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Havalah was born in 2003, small but healthy. When a month went by and Havalah failed to gain weight and blood tests showed some abnormal results, Havalah was referred to Children's Wisconsin for more testing.
The specialists at Children's performed tests including a HIDA scan, liver biopsy and cholangiogram,which showed that Havalah had a disease called biliary atresia. Children with biliary atresia have bile ducts that are injured, blocked or missing, so bile cannot flow from the liver to the gall bladder and intestines. Bile backs up into the liver and damages the liver, eventually causing liver failure.
"We took it for granted that our baby would be healthy," said Havalah's mom, Kristen. Doctors performed the Kasai procedure to replace the damaged bile ducts. But, the majority of children with biliary atresia will still need a liver transplant. Some children with biliary atresia need a liver transplant within the first two years after the Kasai procedure, other children live many healthy years after their Kasai procedures without needing a liver transplant.
After the Kasai procedure, Havalah's biliary atresia continued to progress, and she was placed on the waiting list for a liver transplant. At 26 months, she received her new liver. Despite experiencing an early complication called hepatic artery thrombosis one day after her transplant, Havalah was able to go home three weeks after her transplant. Today, in between her twice-yearly visits to the Children's transplant team, Havalah is a vibrant and active 7-year-old who loves to create arts and crafts and enjoys participating in gymnastics and swimming.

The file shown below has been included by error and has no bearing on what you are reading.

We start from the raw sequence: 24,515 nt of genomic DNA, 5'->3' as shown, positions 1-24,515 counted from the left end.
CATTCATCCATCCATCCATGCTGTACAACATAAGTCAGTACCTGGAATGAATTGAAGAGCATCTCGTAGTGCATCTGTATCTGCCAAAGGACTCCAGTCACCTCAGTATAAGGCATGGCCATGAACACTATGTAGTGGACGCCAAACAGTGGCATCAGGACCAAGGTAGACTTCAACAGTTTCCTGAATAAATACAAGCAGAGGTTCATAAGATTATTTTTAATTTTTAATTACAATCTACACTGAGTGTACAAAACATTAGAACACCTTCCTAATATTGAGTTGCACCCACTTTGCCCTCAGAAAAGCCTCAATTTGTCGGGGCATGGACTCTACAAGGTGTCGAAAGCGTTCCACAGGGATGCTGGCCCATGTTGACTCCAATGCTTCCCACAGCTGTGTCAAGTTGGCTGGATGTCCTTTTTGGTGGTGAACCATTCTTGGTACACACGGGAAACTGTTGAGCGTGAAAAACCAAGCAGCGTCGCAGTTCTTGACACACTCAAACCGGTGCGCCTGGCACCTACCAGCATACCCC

"Before this I didn't know the difference between the liver and the kidneys," said Kristen. "The doctors at Children's have been wonderful about empowering and educating me. They always make sure I understand what's happening and make me feel like I'm part of the team."
When Evan was just 4 years old, his parents heard words they never thought they would hear, "Your child needs a liver transplant." Evan had been diagnosed with Alpha-1 antitrypsin deficiency that caused cirrhosis of the liver. Though the transplant went well, Evan later had complications and serious health issues, some life threatening. But, thanks to the great care Evan received a Children's, he just celebrated his 14th transplant anniversary.
Evan's mom, Julie, attributes his health to the care he received at Children's. "Evan would not be here now if not for the fabulous care that was and is provided by Children's," she said. "What more could a parent ask for than a physician who treats our children as if they were his or her own? That's what Children's has meant to us – care that meets our own standards as parents."
Today, Evan spends his free time playing the guitar. He is a freshman at the University of Minnesota where he studies music.